Steve finally diagnosed the problem. The Multiply primitive was having a personal crisis of faith. Hundreds of hours of calculations, cooperative work by Adds and Divides, Square Roots and Absolute Values, could be undone by a single “multiply times zero”. Here it comes, some double precision value carefully recorded out to 10 significant digits, it meets with a zero value and BOOM the whole calculation is abandoned. The Multiply primitive felt sick, as if it had committed some act of evil by destroying all the work done upstream. A barbaric act of wanton destruction. Zero. At first the Multiply prim had simply tried outputting other values in the hopes that no one would notice. But we developers had noticed, and the Multiply primitive had retreated to diagrams where it didn't have to face this. A classic case of aversion.
But why did it mostly affect single Multiply nodes? Rob recognized that the global gPeerPressure was awfully large when you had more than two copies of the same node on a diagram. He theorized that they reinforced each other, kept each other from going astray. If we'd caught the problem sooner, we could've scattered some extra Multiply nodes wired with a constant 1 across the diagrams. They wouldn't have changed the results and they could've supported the struggling nodes. But this had gone too far for such simple group therapy tactics.
Now the Multiply nodes were in open rebellion. Protest marches of "Multiply Against Nihilism" began appearing on diagrams. The Wires Union voted to support the Multiplies and all wires refused to cross these picket lines. The whole thing became too much for the Divide primitive -- which had long had its own repressed issues with zero -- and it moved to the String palette.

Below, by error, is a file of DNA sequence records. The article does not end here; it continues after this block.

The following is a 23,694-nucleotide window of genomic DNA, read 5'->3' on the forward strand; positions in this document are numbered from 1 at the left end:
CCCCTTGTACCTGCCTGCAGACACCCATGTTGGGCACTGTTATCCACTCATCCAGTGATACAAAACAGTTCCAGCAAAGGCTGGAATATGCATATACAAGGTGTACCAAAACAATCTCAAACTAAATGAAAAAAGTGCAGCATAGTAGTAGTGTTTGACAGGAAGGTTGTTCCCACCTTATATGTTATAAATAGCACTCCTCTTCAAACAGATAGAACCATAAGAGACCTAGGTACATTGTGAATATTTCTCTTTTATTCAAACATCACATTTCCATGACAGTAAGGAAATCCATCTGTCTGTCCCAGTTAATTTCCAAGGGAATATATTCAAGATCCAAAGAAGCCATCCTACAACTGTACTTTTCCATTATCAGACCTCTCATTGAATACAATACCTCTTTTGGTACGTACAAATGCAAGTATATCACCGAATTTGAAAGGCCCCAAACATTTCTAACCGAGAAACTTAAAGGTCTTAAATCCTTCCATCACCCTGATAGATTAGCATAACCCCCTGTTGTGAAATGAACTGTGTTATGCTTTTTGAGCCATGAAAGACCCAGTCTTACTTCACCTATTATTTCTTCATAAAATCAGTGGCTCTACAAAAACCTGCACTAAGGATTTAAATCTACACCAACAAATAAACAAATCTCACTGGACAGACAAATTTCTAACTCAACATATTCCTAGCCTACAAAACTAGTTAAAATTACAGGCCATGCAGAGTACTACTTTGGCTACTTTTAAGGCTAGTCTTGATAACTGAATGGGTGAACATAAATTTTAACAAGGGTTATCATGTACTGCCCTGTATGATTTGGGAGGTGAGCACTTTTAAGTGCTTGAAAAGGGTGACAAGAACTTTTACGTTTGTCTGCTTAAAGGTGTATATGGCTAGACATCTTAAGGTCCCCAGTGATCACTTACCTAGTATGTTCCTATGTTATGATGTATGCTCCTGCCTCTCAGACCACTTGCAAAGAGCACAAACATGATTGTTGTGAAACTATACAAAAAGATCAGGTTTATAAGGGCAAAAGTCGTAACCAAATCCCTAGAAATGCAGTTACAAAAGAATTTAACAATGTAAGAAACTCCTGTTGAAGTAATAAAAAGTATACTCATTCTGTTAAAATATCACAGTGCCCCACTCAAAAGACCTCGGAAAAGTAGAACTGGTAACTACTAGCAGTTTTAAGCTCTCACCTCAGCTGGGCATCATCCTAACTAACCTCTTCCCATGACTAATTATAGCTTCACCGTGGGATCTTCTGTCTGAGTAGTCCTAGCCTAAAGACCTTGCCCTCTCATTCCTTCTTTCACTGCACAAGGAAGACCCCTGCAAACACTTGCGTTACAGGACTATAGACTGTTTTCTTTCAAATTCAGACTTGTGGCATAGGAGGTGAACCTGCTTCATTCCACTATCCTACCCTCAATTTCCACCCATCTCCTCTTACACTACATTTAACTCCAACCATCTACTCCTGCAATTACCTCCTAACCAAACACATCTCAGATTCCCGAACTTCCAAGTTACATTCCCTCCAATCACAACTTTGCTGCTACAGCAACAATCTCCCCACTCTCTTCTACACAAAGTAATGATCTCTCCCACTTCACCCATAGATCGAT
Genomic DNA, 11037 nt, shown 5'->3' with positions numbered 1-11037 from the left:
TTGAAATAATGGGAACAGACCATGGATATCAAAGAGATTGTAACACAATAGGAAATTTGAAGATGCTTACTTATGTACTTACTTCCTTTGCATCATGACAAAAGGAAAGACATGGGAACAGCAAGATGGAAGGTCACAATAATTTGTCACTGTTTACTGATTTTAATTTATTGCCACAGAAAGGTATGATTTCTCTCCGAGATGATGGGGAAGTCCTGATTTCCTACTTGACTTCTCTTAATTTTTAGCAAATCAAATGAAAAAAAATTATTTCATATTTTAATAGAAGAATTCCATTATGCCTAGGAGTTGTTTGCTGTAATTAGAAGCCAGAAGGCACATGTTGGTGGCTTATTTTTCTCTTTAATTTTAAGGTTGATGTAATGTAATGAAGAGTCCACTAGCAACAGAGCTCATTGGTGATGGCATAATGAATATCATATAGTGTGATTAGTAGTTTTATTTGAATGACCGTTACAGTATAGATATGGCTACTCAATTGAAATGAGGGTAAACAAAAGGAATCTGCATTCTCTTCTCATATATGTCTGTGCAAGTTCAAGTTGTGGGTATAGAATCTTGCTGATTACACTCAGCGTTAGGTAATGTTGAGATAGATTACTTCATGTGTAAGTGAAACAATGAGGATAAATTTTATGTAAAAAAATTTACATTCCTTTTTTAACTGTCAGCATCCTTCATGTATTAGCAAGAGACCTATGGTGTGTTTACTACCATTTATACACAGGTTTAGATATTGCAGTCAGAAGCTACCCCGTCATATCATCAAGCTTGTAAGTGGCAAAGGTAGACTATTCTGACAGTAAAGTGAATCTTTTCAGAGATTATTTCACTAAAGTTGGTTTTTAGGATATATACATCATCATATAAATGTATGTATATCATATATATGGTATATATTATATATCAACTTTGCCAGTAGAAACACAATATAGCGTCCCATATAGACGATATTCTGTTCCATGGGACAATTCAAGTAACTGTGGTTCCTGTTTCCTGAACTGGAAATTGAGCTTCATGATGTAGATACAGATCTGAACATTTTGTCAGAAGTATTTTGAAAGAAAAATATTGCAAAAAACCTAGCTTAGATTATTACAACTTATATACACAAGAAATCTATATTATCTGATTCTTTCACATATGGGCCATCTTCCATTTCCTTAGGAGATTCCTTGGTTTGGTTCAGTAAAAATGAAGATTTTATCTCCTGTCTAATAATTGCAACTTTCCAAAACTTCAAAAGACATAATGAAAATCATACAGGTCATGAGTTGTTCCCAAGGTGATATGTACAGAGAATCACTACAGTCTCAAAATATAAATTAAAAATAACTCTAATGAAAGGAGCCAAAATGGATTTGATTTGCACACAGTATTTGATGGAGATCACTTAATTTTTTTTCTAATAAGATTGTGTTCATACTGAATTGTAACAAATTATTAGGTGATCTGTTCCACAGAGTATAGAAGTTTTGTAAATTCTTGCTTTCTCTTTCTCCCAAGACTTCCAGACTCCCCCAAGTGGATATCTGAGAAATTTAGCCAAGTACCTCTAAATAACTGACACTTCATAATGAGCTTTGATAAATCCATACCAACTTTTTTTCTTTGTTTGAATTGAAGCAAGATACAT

The LabVIEW development team split into three factions. Most argued for medication. Anti-depression drugs combined with large amounts of caffeine worked for developers, surely it would work for the Multiply node, they argued. But Steve and most of the senior engineers insisted this could be handled with therapy only, if given enough time. Darren could be heard inside the walls of his cube gently coaxing the Multiply prims, speaking in a low, fatherly tone, telling the prims that its ok, not every value has to have a multiplicative inverse. The last faction was mostly managers, who loudly declared that a full lobotomy was acceptable to them if it would get us shipping on time -- though it turned out afterward this was just their role in a "good cop, bad cop" strategy agreed upon with the therapy supporters.